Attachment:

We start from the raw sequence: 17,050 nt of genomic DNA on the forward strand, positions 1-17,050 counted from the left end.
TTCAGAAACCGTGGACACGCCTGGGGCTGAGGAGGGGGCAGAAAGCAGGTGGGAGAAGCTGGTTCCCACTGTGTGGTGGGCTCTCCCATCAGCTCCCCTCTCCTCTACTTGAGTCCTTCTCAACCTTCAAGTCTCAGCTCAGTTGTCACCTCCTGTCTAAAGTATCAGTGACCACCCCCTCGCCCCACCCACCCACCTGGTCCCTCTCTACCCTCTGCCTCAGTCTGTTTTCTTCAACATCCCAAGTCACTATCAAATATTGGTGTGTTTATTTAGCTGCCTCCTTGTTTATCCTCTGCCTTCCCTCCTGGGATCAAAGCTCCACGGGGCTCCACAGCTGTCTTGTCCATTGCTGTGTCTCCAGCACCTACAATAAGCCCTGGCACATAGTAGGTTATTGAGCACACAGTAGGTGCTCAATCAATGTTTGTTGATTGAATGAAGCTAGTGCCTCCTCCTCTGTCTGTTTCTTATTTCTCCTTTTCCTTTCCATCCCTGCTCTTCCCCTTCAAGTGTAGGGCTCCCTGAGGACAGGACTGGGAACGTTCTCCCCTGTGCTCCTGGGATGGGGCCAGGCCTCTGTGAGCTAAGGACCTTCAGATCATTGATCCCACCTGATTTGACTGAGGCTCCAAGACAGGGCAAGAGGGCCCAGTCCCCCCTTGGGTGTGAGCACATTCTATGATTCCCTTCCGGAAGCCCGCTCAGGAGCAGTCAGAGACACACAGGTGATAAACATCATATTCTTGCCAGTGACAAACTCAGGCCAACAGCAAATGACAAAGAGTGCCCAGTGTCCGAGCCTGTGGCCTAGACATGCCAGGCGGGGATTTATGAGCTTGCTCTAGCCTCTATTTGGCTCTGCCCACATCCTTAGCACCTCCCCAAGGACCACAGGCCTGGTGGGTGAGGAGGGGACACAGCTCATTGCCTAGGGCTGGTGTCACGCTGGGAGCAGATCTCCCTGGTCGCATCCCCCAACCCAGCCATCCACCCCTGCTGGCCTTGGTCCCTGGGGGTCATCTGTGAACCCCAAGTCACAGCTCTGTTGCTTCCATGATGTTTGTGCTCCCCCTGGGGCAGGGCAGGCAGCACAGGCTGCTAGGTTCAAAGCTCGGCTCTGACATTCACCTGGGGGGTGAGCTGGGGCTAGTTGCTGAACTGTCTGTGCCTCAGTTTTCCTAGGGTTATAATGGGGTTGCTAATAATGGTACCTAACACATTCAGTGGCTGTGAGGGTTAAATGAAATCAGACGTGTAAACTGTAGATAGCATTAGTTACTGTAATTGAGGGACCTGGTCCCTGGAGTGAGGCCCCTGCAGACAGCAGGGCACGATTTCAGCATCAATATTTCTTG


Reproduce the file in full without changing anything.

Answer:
We start from the raw sequence: 17,050 nt of genomic DNA on the forward strand, positions 1-17,050 counted from the left end.
TTCAGAAACCGTGGACACGCCTGGGGCTGAGGAGGGGGCAGAAAGCAGGTGGGAGAAGCTGGTTCCCACTGTGTGGTGGGCTCTCCCATCAGCTCCCCTCTCCTCTACTTGAGTCCTTCTCAACCTTCAAGTCTCAGCTCAGTTGTCACCTCCTGTCTAAAGTATCAGTGACCACCCCCTCGCCCCACCCACCCACCTGGTCCCTCTCTACCCTCTGCCTCAGTCTGTTTTCTTCAACATCCCAAGTCACTATCAAATATTGGTGTGTTTATTTAGCTGCCTCCTTGTTTATCCTCTGCCTTCCCTCCTGGGATCAAAGCTCCACGGGGCTCCACAGCTGTCTTGTCCATTGCTGTGTCTCCAGCACCTACAATAAGCCCTGGCACATAGTAGGTTATTGAGCACACAGTAGGTGCTCAATCAATGTTTGTTGATTGAATGAAGCTAGTGCCTCCTCCTCTGTCTGTTTCTTATTTCTCCTTTTCCTTTCCATCCCTGCTCTTCCCCTTCAAGTGTAGGGCTCCCTGAGGACAGGACTGGGAACGTTCTCCCCTGTGCTCCTGGGATGGGGCCAGGCCTCTGTGAGCTAAGGACCTTCAGATCATTGATCCCACCTGATTTGACTGAGGCTCCAAGACAGGGCAAGAGGGCCCAGTCCCCCCTTGGGTGTGAGCACATTCTATGATTCCCTTCCGGAAGCCCGCTCAGGAGCAGTCAGAGACACACAGGTGATAAACATCATATTCTTGCCAGTGACAAACTCAGGCCAACAGCAAATGACAAAGAGTGCCCAGTGTCCGAGCCTGTGGCCTAGACATGCCAGGCGGGGATTTATGAGCTTGCTCTAGCCTCTATTTGGCTCTGCCCACATCCTTAGCACCTCCCCAAGGACCACAGGCCTGGTGGGTGAGGAGGGGACACAGCTCATTGCCTAGGGCTGGTGTCACGCTGGGAGCAGATCTCCCTGGTCGCATCCCCCAACCCAGCCATCCACCCCTGCTGGCCTTGGTCCCTGGGGGTCATCTGTGAACCCCAAGTCACAGCTCTGTTGCTTCCATGATGTTTGTGCTCCCCCTGGGGCAGGGCAGGCAGCACAGGCTGCTAGGTTCAAAGCTCGGCTCTGACATTCACCTGGGGGGTGAGCTGGGGCTAGTTGCTGAACTGTCTGTGCCTCAGTTTTCCTAGGGTTATAATGGGGTTGCTAATAATGGTACCTAACACATTCAGTGGCTGTGAGGGTTAAATGAAATCAGACGTGTAAACTGTAGATAGCATTAGTTACTGTAATTGAGGGACCTGGTCCCTGGAGTGAGGCCCCTGCAGACAGCAGGGCACGATTTCAGCATCAATATTTCTTG